Outstanding Commercial: "Best Job" (Procter & Gamble Corporate Brand) – Wieden + Kennedy, Ad Agency; Anonymous Content, Production Company
Outstanding Sound Mixing For Nonfiction Programming: Tom Paul for Paul Simon’s Graceland Journey: Under African Skies
Outstanding Sound Mixing for a Comedy or Drama Series (One Hour): Matthew Waters, Onnalee Blank, Ronan Hill, Mervyn Moore for Game Of Thrones ("Blackwater")
Outstanding Sound Mixing for a Miniseries or a Movie: Stanomir Dragos, Christian Cooke, Brad Zoern for Hatfields & McCoys — Part 1
Outstanding Sound Mixing for a Comedy or Drama Series (Half-Hour) and Animation: Stephen A. Tibbo, Dean Okrand, Brian R. Harman for Modern Family ("Dude Ranch")
Outstanding Sound Mixing for a Variety Series or Special: Paul Sandweiss, Tommy Vicari, Pablo Munguia, Kristian Pedregon for 84th Annual Academy Awards
Outstanding Sound Editing for a Miniseries, Movie, or a Special: Douglas Murray, Peter Horner, Kim Foscato, Steve Boeddeker, Casey Langfelder, Andrea Gard, Pat Jackson, Daniel Laurie, Goro Koyama, Andy Malcolm, Joanie Diener for Hemingway & Gellhorn
Outstanding Sound Editing for Nonfiction Programming (Single or Multi-Camera): Kate Hopkins, Tim Owens, Paul Fisher for Frozen Planet — Ends of the Earth
Outstanding Sound Editing For a Series: Peter Brown, Kira Roessler, Tim Hands, Paul Aulicino, Stephen P. Robinson, Vanessa Lapato, Brett Voss, James Moriana, Jeffrey Wilhoit, David Klotz for Game of Thrones ("Blackwater")
Outstanding Cinematography for a Multi-Camera Series: Steven V. Silver for Two and a Half Men ("Sips, Sonnets, and Sodomy")
Outstanding Cinematography for a Single-Camera Series: Jonathan Freeman for Boardwalk Empire ("21")
Outstanding Cinematography for a Miniseries or Movie: Florian Hoffmeister for Great Expectations
Outstanding Cinematography for Reality Programming: The Deadliest Catch team ("I Don't Want To Die")
Outstanding Cinematography for Nonfiction Programming: The Frozen Planet team ("Ends of the Earth")
Outstanding Technical Direction, Camerawork, Video Control for a Series: Steven Cimino, John Pinto, Paul J. Cangialosi, Len Weschler, Barry Frischer, Eric A. Einstein, Susan Noll, Frank Grisanti for Saturday Night Live (Host Mick Jagger)
Outstanding Technical Direction, Camerawork, Video Control for a Miniseries, Movie or Special: Steven Cimino, Paul J. Cangialosi, John Pinto, Chuck Goslin, Barry Frischer, Jeff Latonero, Len Weschler, Susan Noll, J.M. Hurley for Memphis (Great Performances)
Outstanding Lighting Design/Lighting Direction for a Variety Series: Robert Barnhart, Matt Firestone, Pete Radice, Patrick Boozer for So You Think You Can Dance (Season Eight Finale)
Outstanding Lighting Design/Lighting Direction for a Variety Special: Robert A. Dickinson, Jon Kusner, Travis Hagenbuch, Andy O'Reilly for The 54th Annual Grammy Awards
Outstanding Guest Actor in a Comedy Series: Jimmy Fallon for Saturday Night Live
Outstanding Directing for Nonfiction Programming: Martin Scorsese for George Harrison: Living in the Material World
Outstanding Writing for Nonfiction Programming: Geoffrey C. Ward for Prohibition — A Nation of Hypocrites
Exceptional Merit in Documentary Filmmaking: Connie Field, Lois Vossen, Sally Jo Fifer for Have You Heard From Johannesburg (Independent Lens)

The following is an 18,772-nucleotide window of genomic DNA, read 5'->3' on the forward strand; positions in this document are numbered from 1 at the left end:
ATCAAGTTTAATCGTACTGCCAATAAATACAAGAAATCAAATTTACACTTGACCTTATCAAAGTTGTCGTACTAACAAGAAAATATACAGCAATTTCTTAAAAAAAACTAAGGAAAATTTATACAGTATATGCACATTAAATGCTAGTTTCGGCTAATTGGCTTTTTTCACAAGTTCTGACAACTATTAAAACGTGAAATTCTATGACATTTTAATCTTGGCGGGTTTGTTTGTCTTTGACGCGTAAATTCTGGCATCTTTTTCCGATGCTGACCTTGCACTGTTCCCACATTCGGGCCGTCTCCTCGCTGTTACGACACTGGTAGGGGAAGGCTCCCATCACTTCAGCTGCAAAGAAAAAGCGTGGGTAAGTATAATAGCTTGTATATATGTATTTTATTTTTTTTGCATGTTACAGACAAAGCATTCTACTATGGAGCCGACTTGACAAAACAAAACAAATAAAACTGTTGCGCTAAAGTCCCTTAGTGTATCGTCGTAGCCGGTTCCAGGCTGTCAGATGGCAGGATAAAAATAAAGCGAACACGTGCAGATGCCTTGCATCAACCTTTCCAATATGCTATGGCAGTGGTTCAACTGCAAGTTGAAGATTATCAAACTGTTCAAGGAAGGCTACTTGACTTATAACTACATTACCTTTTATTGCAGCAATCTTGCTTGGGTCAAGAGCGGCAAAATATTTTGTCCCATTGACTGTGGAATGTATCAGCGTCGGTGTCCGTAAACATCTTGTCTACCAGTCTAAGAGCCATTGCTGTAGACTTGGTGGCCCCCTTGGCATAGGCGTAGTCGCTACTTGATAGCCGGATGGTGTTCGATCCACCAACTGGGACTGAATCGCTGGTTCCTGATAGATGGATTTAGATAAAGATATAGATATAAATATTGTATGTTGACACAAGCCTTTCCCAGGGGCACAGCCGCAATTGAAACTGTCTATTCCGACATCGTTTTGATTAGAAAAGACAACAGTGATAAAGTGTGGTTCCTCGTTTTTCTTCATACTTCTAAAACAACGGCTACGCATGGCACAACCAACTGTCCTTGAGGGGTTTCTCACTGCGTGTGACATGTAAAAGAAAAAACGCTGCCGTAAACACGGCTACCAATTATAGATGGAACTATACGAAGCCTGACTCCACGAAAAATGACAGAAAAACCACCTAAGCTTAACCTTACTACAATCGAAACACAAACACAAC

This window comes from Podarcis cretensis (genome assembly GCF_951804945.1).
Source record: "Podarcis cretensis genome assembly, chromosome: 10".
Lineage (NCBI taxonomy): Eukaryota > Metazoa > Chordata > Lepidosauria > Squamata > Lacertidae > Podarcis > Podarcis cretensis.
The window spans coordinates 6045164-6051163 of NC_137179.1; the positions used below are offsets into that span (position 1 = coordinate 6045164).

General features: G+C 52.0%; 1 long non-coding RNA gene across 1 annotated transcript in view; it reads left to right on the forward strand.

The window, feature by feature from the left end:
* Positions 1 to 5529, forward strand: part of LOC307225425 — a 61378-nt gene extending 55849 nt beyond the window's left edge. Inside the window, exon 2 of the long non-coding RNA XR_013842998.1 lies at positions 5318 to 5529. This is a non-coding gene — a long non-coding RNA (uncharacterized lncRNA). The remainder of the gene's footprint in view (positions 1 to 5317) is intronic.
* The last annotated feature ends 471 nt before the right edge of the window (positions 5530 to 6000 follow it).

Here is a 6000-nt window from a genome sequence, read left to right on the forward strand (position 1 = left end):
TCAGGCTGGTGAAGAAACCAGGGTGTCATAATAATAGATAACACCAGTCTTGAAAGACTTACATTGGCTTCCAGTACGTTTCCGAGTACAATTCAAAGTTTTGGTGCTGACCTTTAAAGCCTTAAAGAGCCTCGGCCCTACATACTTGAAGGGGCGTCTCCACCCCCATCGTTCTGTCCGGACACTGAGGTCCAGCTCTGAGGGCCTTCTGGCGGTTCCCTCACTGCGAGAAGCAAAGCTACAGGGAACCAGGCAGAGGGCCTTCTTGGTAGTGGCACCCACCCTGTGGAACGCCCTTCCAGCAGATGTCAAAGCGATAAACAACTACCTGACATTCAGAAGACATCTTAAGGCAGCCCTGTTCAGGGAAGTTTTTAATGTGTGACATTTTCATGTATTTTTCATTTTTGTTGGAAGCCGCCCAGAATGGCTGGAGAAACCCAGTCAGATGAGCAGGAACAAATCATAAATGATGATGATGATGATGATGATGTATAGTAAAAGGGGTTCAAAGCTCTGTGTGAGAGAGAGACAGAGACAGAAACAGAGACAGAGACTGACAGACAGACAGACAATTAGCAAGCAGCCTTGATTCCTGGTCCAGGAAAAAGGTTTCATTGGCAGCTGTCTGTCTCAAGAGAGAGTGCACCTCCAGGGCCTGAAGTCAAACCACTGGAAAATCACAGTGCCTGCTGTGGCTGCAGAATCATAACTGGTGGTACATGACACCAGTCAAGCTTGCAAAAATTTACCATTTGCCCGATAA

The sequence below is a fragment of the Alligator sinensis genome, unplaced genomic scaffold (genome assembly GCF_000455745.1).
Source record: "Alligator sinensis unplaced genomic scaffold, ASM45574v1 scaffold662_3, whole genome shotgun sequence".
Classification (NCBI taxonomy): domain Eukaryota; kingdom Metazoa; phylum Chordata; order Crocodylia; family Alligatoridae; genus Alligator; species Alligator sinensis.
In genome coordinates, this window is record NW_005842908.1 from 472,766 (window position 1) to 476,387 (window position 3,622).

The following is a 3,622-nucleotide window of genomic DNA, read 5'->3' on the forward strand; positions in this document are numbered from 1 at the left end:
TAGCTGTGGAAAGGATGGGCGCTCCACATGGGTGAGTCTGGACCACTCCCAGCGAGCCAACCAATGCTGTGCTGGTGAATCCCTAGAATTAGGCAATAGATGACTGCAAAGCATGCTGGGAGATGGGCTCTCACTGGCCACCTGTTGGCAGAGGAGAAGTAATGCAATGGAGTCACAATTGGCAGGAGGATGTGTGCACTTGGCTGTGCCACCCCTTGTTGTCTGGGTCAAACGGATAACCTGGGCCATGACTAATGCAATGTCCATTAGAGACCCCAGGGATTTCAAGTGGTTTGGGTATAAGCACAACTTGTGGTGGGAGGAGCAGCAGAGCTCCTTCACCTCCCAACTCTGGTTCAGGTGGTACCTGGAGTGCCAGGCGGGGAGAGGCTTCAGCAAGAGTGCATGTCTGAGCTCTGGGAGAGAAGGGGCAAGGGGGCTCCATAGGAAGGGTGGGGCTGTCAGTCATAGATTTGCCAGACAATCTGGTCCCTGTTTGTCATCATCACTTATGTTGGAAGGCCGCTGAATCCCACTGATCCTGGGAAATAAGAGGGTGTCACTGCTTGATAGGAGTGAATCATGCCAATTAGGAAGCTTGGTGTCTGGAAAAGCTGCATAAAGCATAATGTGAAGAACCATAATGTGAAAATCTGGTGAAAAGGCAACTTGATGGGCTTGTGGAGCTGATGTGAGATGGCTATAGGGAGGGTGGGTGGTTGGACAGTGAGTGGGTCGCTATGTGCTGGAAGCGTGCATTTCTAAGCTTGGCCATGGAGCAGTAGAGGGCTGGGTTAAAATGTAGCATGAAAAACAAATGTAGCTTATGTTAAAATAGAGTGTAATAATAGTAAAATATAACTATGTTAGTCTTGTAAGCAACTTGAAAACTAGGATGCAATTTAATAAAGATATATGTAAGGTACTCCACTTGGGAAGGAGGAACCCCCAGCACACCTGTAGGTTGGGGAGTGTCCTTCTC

Outstanding Nonfiction Special: Margaret Bodde, Emma Tillinger Koskoff, Blair Foster, Olivia Harrison, Nigel Sinclair, Martin Scorsese for George Harrison: Living in the Material World
Outstanding Nonfiction Series: Alastair Fothergill, Susan Winslow, Vanessa Berlowitz for Frozen Planet
Outstanding Directing for a Variety Series: Don Roy King for Saturday Night Live (Host Mick Jagger)
Outstanding Writing for a Variety Series: Tim Carvell, Rory Albanese, Kevin Bleyer, Rich Blomquist, Steve Bodow, Wyatt Cenac, Hallie Haglund, JR Havlan, Elliott Kalan, Dan McCoy, Jo Miller, John Oliver, Zhubin Parang, Daniel Radosh, Jason Ross, Jon Stewart for The Daily Show With Jon Stewart
Outstanding Variety Special: George Stevens, Jr., Michael M. Stevens for The Kennedy Center Honors
Outstanding Special Class Programs: Ricky Kirshner, Glenn Weiss, Neil Patrick Harris for 65th Annual Tony Awards
Outstanding Special Class: Short-Format Live-Action Entertainment Programs: Rob Corddry, Jonathan Stern, David Wain, Keith Crofford, Nick Weidenfeld, Rich Rosenthal for Children's Hospital
Outstanding Special-Class: Short-Format Nonfiction Programs: Michael M. Stevens for DGA Moments In Time
Outstanding Creative Achievement in Interactive Media — Enhancement to a Television Program or Series: John Wooden, Aaron Bleyaert, Conan O'Brien, Timothy Campbell for The Team Coco Sync App
Outstanding Creative Achievement in Interactive Media — Original Interactive Television Programming: Fourth Wall Studios for Dirty Work
Outstanding Children's Program: Ben Montanio, Vince Cheung, Todd J. Greenwald, Gigi McCreery, Perry Rein, Richard Goodman, Greg A. Hampson for Wizards of Waverly Place
Outstanding Children's Nonfiction, Reality or Reality-Competition Program: Carol-lynn Parente, Melissa Dino, Mason Rather, Kevin Clash for Sesame Street: Growing Hope Against Hunger
Outstanding Reality Program: Eli Holzman, Stephen Lambert, Chris Carlson, Scott Cooper, Sandi Johnson, Rachelle Mendez, Lety Quintanar, Rebekah Fry for Undercover Boss
Outstanding Guest Actress in a Drama Series: Martha Plimpton for The Good Wife
Emmys Idle Threats: Give Bill Hader an Emmy or I'll Sic DJ Baby Bok Choy On You
The First-Ever (Fake) Annual Reality TV Emmy Awards
What Jimmy Kimmel Can Learn From Past Emmy Hosts
Daniel Radcliffe is to star in Hammer Films' gothic thriller The Woman in Black, according to various media reports.